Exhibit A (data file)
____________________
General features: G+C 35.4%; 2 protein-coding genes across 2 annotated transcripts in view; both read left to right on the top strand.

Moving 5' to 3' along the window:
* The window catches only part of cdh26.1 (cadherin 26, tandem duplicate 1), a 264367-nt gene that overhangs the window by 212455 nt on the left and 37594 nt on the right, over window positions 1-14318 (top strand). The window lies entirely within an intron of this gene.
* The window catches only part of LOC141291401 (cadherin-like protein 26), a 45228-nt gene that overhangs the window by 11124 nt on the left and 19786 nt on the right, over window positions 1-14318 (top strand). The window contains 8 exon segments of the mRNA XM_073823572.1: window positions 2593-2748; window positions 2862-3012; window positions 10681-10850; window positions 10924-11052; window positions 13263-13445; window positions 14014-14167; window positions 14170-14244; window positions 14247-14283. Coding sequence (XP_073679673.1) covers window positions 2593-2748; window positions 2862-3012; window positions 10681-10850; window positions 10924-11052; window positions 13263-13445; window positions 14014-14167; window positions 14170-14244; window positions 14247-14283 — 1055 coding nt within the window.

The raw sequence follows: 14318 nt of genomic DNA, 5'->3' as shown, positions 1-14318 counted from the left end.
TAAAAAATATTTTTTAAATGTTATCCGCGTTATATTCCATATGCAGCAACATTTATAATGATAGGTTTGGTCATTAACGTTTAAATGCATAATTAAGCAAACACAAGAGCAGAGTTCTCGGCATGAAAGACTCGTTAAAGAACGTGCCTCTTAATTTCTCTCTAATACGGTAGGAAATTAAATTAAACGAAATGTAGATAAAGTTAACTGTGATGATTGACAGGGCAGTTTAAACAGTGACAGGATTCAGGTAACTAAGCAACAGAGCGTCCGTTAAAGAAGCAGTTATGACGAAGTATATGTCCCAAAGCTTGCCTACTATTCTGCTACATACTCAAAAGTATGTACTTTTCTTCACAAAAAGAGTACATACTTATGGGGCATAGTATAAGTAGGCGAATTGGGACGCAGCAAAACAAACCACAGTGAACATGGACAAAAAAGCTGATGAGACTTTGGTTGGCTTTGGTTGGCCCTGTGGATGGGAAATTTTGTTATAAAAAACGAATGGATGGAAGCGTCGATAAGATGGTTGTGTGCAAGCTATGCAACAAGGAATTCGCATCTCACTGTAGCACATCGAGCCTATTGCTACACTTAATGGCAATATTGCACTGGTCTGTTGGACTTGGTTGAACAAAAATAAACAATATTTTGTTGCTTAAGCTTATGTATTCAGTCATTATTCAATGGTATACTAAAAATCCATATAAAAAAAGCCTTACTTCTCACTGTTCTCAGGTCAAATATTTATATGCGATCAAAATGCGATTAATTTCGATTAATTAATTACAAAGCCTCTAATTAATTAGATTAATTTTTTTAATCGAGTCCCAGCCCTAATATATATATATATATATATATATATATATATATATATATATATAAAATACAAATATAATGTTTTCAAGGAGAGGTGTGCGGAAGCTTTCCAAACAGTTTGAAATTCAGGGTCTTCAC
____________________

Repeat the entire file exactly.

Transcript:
General features: G+C 35.4%; 2 protein-coding genes across 2 annotated transcripts in view; both read left to right on the top strand.

Moving 5' to 3' along the window:
* The window catches only part of cdh26.1 (cadherin 26, tandem duplicate 1), a 264367-nt gene that overhangs the window by 212455 nt on the left and 37594 nt on the right, over window positions 1-14318 (top strand). The window lies entirely within an intron of this gene.
* The window catches only part of LOC141291401 (cadherin-like protein 26), a 45228-nt gene that overhangs the window by 11124 nt on the left and 19786 nt on the right, over window positions 1-14318 (top strand). The window contains 8 exon segments of the mRNA XM_073823572.1: window positions 2593-2748; window positions 2862-3012; window positions 10681-10850; window positions 10924-11052; window positions 13263-13445; window positions 14014-14167; window positions 14170-14244; window positions 14247-14283. Coding sequence (XP_073679673.1) covers window positions 2593-2748; window positions 2862-3012; window positions 10681-10850; window positions 10924-11052; window positions 13263-13445; window positions 14014-14167; window positions 14170-14244; window positions 14247-14283 — 1055 coding nt within the window.

The raw sequence follows: 14318 nt of genomic DNA, 5'->3' as shown, positions 1-14318 counted from the left end.
TAAAAAATATTTTTTAAATGTTATCCGCGTTATATTCCATATGCAGCAACATTTATAATGATAGGTTTGGTCATTAACGTTTAAATGCATAATTAAGCAAACACAAGAGCAGAGTTCTCGGCATGAAAGACTCGTTAAAGAACGTGCCTCTTAATTTCTCTCTAATACGGTAGGAAATTAAATTAAACGAAATGTAGATAAAGTTAACTGTGATGATTGACAGGGCAGTTTAAACAGTGACAGGATTCAGGTAACTAAGCAACAGAGCGTCCGTTAAAGAAGCAGTTATGACGAAGTATATGTCCCAAAGCTTGCCTACTATTCTGCTACATACTCAAAAGTATGTACTTTTCTTCACAAAAAGAGTACATACTTATGGGGCATAGTATAAGTAGGCGAATTGGGACGCAGCAAAACAAACCACAGTGAACATGGACAAAAAAGCTGATGAGACTTTGGTTGGCTTTGGTTGGCCCTGTGGATGGGAAATTTTGTTATAAAAAACGAATGGATGGAAGCGTCGATAAGATGGTTGTGTGCAAGCTATGCAACAAGGAATTCGCATCTCACTGTAGCACATCGAGCCTATTGCTACACTTAATGGCAATATTGCACTGGTCTGTTGGACTTGGTTGAACAAAAATAAACAATATTTTGTTGCTTAAGCTTATGTATTCAGTCATTATTCAATGGTATACTAAAAATCCATATAAAAAAAGCCTTACTTCTCACTGTTCTCAGGTCAAATATTTATATGCGATCAAAATGCGATTAATTTCGATTAATTAATTACAAAGCCTCTAATTAATTAGATTAATTTTTTTAATCGAGTCCCAGCCCTAATATATATATATATATATATATATATATATATATATATATATATAAAATACAAATATAATGTTTTCAAGGAGAGGTGTGCGGAAGCTTTCCAAACAGTTTGAAATTCAGGGTCTTCAC